By Alison Hill

YOU must be wondering why anyone should be shouting ‘Go Belgium’ when they beat us twice in the World Cup.

But I am going to shout and here is why. We have just returned from a cycling holiday in Belgium, which was in the middle of football fever and overrun by black, yellow and red flags in support of the Red Devils.

So why ‘Go Belgium!’? Everyone talks about the Netherlands as having the most fantastic cycle infrastructure in the world and ‘Go Dutch’ are the words widely used to emphasise the nature of developments that we are all wanting to see in our own localities and nationally. To ‘Go Dutch’ means having segregated cycle paths, traffic restrictions by creating no-through roads and one-way systems to allow safe cycling, and a culture of cycling being a mode of transport for all ages and all abilities.

And while there is no doubt that cycling in the Netherlands is a wonderful awe-inspiring experience if you want to travel on safe, separate cycle tracks, we were surprised at the quality of the cycle infrastructure in the routes we took in Belgium.

We cycled from west to east across Flanders. The country has more than its share of canals and each one we went along had long traffic-free routes alongside it. Country roads all had cycle paths separated from the road, often by a neatly trimmed hedge. None of these felt like a legacy from the past as we saw several new cycle paths being built. We never saw a “Cyclist Dismount” sign (or its equivalent in Dutch), instead we saw endless “Cycles Uitgezonderd” (“Cycles Excepted”) signs on one-way streets, and remarkably even on pedestrianised streets. (No one on a bike in the Netherlands, Belgium or Germany would ever expect to be told to dismount and push their bikes along a road equivalent to Queen Street). There were fewer overpasses and underpasses than you might see in the Netherlands, but all cycle paths were continuous and with detailed direction signs at every junction. Junctions had cycle traffic lights, and roundabouts were frequently like the Dutch roundabouts with cycle priority all the way round.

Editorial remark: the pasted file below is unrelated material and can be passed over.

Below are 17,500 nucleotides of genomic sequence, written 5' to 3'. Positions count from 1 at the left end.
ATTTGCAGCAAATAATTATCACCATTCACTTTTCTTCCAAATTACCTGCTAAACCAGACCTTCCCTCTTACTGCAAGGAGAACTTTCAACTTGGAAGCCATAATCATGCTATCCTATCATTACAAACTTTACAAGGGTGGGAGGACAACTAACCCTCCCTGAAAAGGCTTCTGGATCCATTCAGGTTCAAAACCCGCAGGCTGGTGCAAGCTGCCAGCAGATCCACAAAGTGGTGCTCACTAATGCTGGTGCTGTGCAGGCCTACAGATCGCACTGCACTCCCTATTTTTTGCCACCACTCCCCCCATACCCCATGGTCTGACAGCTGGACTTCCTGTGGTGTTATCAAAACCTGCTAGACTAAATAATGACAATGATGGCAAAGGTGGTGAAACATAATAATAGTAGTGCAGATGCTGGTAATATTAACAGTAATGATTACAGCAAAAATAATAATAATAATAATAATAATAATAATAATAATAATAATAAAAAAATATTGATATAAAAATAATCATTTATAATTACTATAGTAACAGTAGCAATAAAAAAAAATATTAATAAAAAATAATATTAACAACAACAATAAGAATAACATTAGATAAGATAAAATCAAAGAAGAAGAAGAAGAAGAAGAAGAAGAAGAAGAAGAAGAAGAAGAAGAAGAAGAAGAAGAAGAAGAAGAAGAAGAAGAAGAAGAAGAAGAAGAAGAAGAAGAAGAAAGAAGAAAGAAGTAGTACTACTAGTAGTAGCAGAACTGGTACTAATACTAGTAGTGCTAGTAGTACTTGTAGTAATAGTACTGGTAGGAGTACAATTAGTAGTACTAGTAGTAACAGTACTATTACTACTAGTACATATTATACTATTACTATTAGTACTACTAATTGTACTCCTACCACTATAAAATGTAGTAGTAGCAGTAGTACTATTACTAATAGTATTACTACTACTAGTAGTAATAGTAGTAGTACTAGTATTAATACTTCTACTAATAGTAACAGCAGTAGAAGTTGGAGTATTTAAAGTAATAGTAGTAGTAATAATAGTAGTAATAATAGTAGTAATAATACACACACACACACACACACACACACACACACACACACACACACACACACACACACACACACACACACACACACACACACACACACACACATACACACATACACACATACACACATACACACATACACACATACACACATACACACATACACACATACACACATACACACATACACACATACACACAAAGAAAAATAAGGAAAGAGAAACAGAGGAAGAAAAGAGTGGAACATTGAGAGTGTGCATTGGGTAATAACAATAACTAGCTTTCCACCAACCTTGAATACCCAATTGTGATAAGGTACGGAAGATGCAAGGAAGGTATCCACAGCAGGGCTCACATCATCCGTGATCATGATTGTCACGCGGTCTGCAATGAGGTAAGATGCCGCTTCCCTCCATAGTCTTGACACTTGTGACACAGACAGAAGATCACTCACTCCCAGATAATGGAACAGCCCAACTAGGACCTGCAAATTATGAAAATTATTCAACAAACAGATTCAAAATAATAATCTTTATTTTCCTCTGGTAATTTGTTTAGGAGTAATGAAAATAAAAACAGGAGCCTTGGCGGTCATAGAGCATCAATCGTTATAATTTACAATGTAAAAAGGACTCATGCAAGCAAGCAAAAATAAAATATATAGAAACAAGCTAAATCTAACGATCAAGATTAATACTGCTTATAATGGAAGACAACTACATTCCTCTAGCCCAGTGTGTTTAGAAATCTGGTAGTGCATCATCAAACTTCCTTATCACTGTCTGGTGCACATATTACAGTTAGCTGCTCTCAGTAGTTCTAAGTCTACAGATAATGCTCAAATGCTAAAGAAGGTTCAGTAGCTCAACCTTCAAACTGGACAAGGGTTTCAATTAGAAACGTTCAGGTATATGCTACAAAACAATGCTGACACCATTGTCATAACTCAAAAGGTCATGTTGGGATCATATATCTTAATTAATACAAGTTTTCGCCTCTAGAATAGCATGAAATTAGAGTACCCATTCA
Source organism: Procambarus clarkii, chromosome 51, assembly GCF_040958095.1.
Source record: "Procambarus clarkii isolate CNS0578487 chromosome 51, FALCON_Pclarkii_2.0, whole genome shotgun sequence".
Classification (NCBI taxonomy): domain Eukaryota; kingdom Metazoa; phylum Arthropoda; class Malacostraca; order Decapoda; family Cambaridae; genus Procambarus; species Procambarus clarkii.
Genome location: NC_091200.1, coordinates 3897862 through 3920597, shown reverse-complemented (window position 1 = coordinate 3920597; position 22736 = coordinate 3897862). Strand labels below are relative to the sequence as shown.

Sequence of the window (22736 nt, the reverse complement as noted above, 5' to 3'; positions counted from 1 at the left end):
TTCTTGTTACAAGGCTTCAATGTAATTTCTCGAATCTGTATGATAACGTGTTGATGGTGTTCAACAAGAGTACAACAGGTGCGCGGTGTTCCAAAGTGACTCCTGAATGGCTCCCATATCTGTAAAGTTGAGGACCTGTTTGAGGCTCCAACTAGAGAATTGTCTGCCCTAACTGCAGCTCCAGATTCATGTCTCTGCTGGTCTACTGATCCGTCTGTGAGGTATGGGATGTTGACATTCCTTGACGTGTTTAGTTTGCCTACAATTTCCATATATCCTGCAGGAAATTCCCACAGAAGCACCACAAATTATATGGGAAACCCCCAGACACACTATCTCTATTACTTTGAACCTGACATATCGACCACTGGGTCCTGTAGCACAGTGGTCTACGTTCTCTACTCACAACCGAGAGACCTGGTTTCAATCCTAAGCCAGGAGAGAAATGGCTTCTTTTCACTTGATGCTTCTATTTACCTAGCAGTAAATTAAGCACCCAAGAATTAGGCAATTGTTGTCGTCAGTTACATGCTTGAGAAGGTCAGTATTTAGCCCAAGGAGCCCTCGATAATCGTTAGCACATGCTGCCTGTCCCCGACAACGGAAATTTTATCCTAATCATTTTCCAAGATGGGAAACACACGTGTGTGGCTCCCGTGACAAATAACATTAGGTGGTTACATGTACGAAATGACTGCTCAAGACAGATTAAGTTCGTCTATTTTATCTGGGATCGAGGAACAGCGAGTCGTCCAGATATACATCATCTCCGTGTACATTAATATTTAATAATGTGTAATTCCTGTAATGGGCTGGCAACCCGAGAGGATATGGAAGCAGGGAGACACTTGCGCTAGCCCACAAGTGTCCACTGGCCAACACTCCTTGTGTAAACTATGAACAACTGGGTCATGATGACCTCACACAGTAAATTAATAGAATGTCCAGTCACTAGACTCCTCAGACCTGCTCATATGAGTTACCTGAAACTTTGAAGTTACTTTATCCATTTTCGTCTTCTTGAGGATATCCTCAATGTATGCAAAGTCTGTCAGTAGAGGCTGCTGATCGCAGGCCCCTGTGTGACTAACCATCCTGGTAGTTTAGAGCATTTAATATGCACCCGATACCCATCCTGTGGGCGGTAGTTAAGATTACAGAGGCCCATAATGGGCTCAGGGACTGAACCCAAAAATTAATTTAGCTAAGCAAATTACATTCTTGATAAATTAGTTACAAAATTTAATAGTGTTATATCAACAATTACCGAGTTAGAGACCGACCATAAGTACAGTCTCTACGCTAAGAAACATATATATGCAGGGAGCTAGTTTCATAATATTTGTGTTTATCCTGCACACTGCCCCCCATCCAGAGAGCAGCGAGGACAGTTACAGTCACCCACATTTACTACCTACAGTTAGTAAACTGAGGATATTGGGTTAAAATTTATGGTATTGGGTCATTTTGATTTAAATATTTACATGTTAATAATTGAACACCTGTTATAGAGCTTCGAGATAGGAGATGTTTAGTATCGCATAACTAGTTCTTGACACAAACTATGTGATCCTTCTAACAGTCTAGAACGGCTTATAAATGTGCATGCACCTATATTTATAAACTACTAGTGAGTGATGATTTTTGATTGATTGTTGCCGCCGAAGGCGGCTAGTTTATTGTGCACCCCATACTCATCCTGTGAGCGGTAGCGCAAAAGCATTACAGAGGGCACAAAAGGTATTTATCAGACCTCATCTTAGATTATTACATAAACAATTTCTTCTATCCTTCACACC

For me the crowning glory was when we were on a remote country road which at one point narrowed considerably to go under a railway bridge. The cycle path continued unchanged – at least two metres wide – and took over nearly half the space under the bridge. Motorised vehicles had to give way to oncoming traffic.

But the most remarkable and heart-warming of all was the culture of the vehicle drivers. They showed astonishing respect for cyclists (and pedestrians for that matter). If we were standing at the side of a road a driver would almost invariably stop to let us cross. They would drive slowly behind rather than hoot and do a close pass.

So if you are contemplating a cycling holiday where you can feel confident that you will be on safe roads and respected by fellow road users you can’t go wrong with Belgium.